Tuesday, August 29, 2023

Double Parked On April Fools Day

The New York Commission on Judicial Conduct has admonished a judge

The Complaint alleged that on April 1, 2022, respondent asserted her judicial status to a school safety officer while attempting to arrange for a double-parked car to be moved. When the owner of the car came out of the school to move it, respondent became angry, cursed at her, and again referred to her judicial status.


On April 1, 2022, at the beginning of the school day, around 8:30 AM, respondent was driving to work on Pacific Street, a one-lane, one-way street near a public elementary school. She was unable to drive down the street because she was stopped behind a school bus that was blocked by a double-parked car.

After several minutes, during which the school bus did not move, respondent got out of her car and walked up to the bus driver to ask why he was holding up traffic. The bus driver told her that he could not move past the double-parked car in front of him. At this point, there was a line of cars waiting behind respondent’s car that blocked her from backing up to leave the street. Respondent returned to her car and waited several more minutes, during which no one came to move the double parked car. Respondent then got out of her car and walked into the school.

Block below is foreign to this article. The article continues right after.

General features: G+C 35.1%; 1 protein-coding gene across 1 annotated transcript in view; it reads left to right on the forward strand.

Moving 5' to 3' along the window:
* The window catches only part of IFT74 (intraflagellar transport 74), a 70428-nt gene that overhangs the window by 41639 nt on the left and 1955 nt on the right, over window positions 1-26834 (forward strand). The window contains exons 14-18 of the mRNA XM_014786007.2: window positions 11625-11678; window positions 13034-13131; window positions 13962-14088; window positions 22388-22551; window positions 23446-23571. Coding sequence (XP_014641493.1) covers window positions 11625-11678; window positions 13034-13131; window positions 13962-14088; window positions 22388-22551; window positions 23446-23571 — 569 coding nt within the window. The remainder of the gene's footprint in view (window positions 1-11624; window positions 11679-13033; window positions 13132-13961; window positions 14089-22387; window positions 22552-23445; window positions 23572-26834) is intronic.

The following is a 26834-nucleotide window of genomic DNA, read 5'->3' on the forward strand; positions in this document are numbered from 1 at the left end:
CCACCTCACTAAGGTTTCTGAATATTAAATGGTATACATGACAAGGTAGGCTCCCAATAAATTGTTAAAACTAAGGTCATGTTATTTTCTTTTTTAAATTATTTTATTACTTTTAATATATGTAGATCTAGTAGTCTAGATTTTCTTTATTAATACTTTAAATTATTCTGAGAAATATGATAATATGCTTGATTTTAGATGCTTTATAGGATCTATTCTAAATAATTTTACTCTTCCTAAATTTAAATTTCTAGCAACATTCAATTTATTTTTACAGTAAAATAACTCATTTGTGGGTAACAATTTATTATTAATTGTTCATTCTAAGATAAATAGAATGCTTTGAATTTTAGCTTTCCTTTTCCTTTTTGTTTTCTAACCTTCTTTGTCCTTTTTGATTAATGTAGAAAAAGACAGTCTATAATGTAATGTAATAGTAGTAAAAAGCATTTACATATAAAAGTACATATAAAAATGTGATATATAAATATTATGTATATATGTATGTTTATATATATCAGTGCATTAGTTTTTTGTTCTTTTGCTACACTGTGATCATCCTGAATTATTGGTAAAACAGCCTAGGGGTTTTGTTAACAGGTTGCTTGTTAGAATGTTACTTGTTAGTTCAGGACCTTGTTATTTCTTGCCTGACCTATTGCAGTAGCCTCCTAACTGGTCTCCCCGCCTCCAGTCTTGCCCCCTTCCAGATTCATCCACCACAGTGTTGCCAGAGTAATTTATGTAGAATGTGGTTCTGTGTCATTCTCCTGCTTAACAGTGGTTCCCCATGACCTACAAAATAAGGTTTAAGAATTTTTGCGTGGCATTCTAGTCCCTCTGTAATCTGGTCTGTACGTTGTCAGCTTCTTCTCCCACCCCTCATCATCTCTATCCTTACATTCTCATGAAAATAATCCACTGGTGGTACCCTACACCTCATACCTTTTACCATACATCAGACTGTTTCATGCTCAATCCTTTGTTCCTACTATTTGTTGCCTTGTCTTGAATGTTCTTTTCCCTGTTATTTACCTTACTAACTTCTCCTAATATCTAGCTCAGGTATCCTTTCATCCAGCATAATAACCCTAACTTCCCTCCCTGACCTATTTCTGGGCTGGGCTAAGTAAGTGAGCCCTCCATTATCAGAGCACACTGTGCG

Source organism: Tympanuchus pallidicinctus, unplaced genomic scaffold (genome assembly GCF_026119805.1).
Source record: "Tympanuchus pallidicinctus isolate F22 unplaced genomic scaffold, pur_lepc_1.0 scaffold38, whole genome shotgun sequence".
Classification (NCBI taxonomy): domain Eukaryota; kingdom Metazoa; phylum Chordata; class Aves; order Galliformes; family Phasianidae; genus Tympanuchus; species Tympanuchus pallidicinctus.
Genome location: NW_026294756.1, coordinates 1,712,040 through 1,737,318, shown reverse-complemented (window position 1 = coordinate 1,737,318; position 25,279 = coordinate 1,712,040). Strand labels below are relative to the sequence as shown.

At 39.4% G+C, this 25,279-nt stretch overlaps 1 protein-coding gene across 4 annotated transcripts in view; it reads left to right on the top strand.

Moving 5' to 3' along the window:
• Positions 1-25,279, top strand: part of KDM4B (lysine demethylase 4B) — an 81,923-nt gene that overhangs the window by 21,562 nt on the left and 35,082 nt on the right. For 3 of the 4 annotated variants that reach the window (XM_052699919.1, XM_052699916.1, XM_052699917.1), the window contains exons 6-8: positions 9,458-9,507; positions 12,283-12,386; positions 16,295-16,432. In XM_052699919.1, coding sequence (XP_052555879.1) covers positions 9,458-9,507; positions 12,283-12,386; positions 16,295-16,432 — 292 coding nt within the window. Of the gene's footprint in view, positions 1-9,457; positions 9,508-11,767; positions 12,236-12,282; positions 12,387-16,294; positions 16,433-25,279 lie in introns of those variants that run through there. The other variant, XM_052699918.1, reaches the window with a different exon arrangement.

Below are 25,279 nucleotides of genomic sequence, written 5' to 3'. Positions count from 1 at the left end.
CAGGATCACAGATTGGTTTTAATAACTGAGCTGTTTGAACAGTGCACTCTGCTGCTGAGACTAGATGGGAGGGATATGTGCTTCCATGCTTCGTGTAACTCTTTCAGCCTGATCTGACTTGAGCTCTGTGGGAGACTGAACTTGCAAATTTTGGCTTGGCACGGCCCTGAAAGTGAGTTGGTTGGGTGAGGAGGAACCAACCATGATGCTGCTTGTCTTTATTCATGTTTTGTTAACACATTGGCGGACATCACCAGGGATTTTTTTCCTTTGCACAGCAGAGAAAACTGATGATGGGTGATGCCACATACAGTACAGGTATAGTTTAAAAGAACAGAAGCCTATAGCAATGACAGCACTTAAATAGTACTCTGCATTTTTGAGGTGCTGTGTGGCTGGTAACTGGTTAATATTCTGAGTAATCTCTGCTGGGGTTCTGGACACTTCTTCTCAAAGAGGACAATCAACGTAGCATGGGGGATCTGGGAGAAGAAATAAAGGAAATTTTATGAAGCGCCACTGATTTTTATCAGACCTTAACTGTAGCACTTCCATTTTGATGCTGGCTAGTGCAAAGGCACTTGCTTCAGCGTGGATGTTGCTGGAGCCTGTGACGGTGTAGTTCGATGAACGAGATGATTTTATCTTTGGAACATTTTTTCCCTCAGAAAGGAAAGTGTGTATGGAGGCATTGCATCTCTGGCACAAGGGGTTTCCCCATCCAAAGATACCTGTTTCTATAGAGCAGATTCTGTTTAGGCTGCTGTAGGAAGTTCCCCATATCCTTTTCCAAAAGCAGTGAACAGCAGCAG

Inside the school, respondent introduced herself as a judge to the school safety officer and handed her a business card. The business card identified respondent by name and as a supervising judge of the Civil Court, Kings County. Respondent told the officer that she had to get to work at the courthouse.

Respondent also showed the safety officer photos she had taken with her cell phone of the license plate of the double parked car, along with a placard displayed on the car’s dashboard. Respondent believed the placard contained inconsistent information and therefore asked the safety officer whether the placard was real, as well as if an announcement could be made about the car. She then left the school and waited outside.

The double-parked car was owned by a teacher who had been inside the school. When the teacher came outside to move the car, respondent became angry and called her a “stupid bitch.” Respondent further stated, in substance, that she also had a placard but could not use it to double park, and that she had a courthouse to run.

The judge acknowledged the misconduct and wrote a letter of apology to the teacher. (Mike Frisch)


Judicial Ethics and the Courts | Permalink